Blindfold walk was an eye opener for MP
ONE of the main problems I face as a blind shopaholic, bus traveller, train user and caf� lover is getting out and about safely and independently. That might be difficult to comprehend to you sighties, but navigating around is a complete and utter nightmare.
Whether it’s because of advertisement boards and street furniture obstructing the way, poor street strategies, or problems with using public or community transport, myself and other blind and partially sighted people are being deprived of the right to independent and safe travel.
Another challenging area in which blind and partially sighted people come across quite regularly is shared services. This new idea is supposed to mean pedestrians and cars use road space together harmoniously. RNIB, Guide dogs and other organisations feel this will be dangerous for blind and partially sighted people.
Living in a seaside town, I never thought it could be possible to come across so many barriers, difficulties and issues in regards to safely navigating around, but I do.
Unfortunately if it is not the irresponsible car drivers that happily park on the pavements, it is a few people that rudely run in to you and then swear at you for being there. Without sounding sarcastic, surely a large adoring brown-eyed guide dog staring at you is enough to make you think, “blind person”?
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While I come across as quite confident, I still struggle with the ever altering layout of familiar routes, such as roadworks, relocation of shops, and bus services.
My wonderful guide dog friend can’t guide me to places he does not know. Usually I will have to be shown a route by a qualified mobility instructor, which takes time. Then I am able to give my guide dog directions and relevant commands. He will however guide me safely around obstacles and usually unnecessary street clutter.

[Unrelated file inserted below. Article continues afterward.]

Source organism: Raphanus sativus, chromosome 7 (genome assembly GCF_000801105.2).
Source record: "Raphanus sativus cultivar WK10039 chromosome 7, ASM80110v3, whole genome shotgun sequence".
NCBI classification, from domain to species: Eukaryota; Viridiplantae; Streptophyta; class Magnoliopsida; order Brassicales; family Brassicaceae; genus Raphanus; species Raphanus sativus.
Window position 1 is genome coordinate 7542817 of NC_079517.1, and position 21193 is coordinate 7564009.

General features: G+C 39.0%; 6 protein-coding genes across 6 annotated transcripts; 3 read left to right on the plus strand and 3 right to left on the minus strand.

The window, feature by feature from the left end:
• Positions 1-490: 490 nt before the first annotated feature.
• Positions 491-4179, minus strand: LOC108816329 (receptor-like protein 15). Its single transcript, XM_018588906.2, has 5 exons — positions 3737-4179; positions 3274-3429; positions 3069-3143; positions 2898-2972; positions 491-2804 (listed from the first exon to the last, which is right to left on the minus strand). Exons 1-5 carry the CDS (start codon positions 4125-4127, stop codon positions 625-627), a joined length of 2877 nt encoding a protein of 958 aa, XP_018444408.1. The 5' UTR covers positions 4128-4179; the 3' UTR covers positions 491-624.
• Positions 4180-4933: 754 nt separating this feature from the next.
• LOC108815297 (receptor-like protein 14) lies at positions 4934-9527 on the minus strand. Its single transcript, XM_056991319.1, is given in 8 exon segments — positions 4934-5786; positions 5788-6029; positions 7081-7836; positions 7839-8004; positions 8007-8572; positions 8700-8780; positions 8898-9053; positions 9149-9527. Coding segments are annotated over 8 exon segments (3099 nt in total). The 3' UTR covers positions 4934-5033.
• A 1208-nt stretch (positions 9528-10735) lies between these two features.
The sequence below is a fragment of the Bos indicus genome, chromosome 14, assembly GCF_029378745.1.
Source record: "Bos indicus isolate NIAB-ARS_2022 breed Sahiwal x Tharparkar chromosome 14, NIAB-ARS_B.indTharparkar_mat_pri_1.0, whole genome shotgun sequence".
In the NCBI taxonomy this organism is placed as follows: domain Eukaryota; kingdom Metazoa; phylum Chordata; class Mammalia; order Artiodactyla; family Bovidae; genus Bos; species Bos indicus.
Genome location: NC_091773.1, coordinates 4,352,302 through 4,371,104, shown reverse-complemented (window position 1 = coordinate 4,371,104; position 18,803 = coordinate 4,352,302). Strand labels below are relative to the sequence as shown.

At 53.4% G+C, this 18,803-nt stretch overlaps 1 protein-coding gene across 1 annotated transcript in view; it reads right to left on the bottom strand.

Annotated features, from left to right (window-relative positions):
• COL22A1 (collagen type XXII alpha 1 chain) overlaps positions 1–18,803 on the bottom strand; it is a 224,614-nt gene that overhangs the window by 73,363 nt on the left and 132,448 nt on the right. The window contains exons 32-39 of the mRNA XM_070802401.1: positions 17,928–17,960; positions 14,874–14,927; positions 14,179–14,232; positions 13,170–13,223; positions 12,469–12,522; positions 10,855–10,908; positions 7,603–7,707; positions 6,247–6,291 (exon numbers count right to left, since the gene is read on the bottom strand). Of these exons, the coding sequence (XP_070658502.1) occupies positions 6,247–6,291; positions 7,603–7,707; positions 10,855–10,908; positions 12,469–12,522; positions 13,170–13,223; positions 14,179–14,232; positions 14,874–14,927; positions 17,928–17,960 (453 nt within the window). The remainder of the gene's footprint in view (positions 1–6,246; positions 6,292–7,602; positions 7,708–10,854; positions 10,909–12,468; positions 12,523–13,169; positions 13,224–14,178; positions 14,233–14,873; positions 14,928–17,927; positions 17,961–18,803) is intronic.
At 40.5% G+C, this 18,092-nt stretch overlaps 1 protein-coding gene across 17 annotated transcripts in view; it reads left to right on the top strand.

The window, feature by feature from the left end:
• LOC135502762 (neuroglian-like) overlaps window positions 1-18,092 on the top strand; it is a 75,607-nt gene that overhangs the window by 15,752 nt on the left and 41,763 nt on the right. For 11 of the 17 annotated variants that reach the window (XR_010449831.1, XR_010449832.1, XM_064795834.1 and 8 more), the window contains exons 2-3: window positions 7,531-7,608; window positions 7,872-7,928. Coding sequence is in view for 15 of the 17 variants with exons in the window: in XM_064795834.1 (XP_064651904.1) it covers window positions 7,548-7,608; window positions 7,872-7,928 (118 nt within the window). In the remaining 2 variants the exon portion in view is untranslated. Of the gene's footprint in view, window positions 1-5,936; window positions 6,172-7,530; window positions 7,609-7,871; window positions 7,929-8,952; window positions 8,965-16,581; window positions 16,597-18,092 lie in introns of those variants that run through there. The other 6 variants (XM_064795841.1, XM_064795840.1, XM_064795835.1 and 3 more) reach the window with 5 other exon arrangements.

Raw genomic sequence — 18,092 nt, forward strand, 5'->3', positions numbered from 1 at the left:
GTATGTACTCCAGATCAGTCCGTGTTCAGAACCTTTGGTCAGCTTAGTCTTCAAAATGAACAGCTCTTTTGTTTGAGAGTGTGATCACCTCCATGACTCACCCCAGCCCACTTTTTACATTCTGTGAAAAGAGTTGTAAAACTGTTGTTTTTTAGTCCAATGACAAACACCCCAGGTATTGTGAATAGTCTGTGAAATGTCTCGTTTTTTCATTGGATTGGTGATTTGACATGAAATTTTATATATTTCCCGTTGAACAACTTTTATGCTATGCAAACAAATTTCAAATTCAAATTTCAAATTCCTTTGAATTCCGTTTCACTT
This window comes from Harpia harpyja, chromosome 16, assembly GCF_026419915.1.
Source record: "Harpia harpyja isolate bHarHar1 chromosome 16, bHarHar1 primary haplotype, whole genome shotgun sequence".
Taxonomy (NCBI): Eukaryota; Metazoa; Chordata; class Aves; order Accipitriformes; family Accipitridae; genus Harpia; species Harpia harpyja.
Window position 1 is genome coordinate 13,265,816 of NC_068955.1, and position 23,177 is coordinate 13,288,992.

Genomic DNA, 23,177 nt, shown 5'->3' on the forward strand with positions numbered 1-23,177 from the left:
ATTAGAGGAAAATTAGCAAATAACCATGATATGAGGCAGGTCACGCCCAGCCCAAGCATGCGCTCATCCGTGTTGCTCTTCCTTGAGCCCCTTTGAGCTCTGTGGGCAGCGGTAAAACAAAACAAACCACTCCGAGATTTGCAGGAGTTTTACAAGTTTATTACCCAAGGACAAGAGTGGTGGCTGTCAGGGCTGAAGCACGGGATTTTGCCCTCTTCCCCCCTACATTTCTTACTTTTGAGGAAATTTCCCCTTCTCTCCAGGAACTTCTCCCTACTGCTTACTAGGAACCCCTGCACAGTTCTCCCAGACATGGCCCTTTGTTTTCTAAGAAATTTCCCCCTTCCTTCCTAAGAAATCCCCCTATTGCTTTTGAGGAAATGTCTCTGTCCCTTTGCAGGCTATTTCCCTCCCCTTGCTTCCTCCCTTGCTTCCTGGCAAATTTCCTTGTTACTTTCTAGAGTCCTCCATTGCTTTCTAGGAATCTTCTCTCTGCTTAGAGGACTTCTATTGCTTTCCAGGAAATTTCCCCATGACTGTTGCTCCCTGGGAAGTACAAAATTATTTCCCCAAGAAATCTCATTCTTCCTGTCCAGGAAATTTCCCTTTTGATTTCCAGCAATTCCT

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Last month MP Brandon Lewis, agreed to walk around his constituency blindfolded to see first hand the barriers and difficulties blind and partially sighted people face on a daily basis.
The short walk included a busy market place, noisy shopping centre, road crossings, Regent Road, which is notorious for advertisement boards, street furniture and people, and through Victoria Arcade.
I chose this route because I knew it would include issues such as clutter, traffic, people, and could be quite disorientating. The walk was a brilliant success and Brandon appreciate 18 minutes of what it is like to live with no sight, a step into the unknown for him.
In the next few weeks, I am hoping to repeat this blindfold walk with two local councillors, and stress to them also that areas of the town need addressing in terms of safety for blind and partially sighted people. Through the persistence of positive, constructive and productive campaigning, blind and partially sighted people will have the ability to continue to live as independently as possible and safely and self-sufficiently navigate around.
By Siobhan Meade